Also, just as there are Shakespearean cadences to master, there are Cruz cadences to come to terms with. Howe is the only one onstage who seems fully comfortable with Cruz’ poetic diction. Carrillo was too matter of fact and Miller too tremulous, at least in the final preview. Howe, the Elliot Norton Award-winning actress from Speakeasy’s “The Motherf---er with the Hat” is equally luminous in this much quieter, lonely role. What a pity it was for Boston to lose her to New York.

The cast of "Broadway Bounty Hunter." (Courtesy of Barrington Stage Company)
The cast of "Broadway Bounty Hunter." (Courtesy of Barrington Stage Company)

“Broadway Bounty Hunter” | Barrington Stage Company, through Sept. 4

There’s a similar problem at the center of the otherwise enjoyable “Broadway Bounty Hunter” at Barrington Stage Company in Pittsfield. You’re not going to believe the premise of the world premiere and you’re not supposed to. Broadway singer Annie Golden plays an out of work Broadway singer Annie Golden, who’s recruited to join a Charlie’s Angels-like group of bounty hunters.

The deliberately wacky premise is cloaked as a ‘70s Blaxploitation plot, complete with giant Afros, sculpted bodies and a cheeky “Shaft”-like score by Joe Iconis. Shaft, you might remember, was played by Richard Roundtree and here the villain is Mac Roundtree, played with gusto by BSC stalwart (and associate artist) Jeff McCarthy.

Golden, however, not only plays a fish out of water in the story (co-written by Lance Rubin and Jason SweetTooth Williams), but Golden looks like a fish out of water surrounded by such a talented cast of actors, singers and dancers.

Being a stranger in a strange land is part of the point, of course, but in such a farcical send-up, the main character needs to be a farceur. Think of the actors who’ve played the horrible singer Florence Foster Jenkins, whether Meryl Streep, Judy Kaye or Leigh Barrett. Golden brings only an awkward presence to the table.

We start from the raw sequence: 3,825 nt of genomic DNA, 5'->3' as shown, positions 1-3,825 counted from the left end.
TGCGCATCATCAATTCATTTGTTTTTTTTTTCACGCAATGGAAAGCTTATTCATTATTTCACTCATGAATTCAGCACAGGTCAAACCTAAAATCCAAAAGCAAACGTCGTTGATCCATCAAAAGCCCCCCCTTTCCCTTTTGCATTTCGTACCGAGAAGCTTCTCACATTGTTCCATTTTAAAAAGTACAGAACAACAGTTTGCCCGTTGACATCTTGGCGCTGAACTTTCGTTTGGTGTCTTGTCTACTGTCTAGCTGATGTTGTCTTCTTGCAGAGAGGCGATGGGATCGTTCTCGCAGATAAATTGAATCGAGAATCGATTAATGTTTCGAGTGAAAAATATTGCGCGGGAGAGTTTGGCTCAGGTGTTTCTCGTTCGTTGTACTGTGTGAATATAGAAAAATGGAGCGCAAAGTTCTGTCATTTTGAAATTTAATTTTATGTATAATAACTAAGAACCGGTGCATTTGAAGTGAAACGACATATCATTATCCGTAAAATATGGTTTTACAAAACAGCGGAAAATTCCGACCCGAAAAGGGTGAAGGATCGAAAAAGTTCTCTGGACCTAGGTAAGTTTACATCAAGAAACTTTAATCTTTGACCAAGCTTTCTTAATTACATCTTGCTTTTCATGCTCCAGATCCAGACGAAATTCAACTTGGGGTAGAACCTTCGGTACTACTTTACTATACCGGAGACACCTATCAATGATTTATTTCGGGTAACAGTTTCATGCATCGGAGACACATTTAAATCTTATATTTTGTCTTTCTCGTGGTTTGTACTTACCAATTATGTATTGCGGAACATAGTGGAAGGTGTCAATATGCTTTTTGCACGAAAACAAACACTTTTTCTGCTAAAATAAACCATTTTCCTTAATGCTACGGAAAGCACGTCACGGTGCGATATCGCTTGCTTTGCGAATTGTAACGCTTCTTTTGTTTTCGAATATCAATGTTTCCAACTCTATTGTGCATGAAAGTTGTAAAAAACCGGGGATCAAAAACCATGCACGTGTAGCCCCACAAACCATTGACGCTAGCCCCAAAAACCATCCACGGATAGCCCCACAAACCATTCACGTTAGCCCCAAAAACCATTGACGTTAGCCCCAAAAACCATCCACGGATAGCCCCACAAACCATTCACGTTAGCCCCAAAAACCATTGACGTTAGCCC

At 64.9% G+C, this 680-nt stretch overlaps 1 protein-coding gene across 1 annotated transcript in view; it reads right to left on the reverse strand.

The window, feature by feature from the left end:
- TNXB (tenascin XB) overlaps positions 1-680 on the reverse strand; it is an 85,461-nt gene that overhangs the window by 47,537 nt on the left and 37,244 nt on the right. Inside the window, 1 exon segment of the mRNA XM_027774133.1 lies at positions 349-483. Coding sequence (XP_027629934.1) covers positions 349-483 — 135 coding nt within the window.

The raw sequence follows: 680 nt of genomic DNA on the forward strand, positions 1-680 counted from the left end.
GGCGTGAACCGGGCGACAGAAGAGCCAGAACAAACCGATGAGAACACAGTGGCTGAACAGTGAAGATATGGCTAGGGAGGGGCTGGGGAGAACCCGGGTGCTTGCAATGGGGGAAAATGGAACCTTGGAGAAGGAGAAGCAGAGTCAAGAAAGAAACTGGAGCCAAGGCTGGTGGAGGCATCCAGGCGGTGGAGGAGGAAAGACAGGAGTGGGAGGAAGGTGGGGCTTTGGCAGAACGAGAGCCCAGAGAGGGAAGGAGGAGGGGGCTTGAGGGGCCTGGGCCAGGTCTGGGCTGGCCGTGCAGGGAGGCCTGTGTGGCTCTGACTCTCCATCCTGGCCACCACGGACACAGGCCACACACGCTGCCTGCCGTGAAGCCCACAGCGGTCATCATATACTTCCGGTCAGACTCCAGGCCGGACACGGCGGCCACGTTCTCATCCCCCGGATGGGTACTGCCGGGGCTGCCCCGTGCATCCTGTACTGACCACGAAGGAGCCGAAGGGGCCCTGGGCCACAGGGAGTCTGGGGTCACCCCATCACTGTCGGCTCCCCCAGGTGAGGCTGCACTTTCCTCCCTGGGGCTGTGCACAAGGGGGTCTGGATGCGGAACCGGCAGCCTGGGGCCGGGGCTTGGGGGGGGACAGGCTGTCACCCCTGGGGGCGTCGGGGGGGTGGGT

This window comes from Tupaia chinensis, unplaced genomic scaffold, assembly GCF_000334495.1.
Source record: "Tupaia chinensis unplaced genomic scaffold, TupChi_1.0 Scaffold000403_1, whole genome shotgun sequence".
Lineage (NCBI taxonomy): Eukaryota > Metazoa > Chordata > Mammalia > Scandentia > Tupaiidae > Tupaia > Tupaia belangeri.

Despite that, the two-hour show maintains its winning goofiness throughout. For all its trafficking in Blaxploitation stereotypes the show never feels like it’s exploiting those stereotypes, just sending them up. BSC founder and artistic director Julianne Boyd — and musical director extraordinaire — had to step in when the original director had the proverbial creative differences with the writers and brings her trademark intelligence to the proceedings.

Boyd, choreographer Jeffrey Page and Iconis are on the same fun-filled page, but if “Broadway Bounty Hunter” aims to follow in the great tradition of BSC shows going on to Broadway — “The 25th Annual Putnam County Spelling Bee,” “On the Town” — everything needs to be amped up from the constraints of the small St. Germain stage. (Time didn’t permit us to see the BSC mainstage production of Nina Raine’s “Tribes,” which had such a fine production at SpeakEasy Stage, but if you missed it in Boston and New York, here’s your chance.)

Ed Siegel Critic-At-Large
Ed Siegel is critic-at-large for WBUR.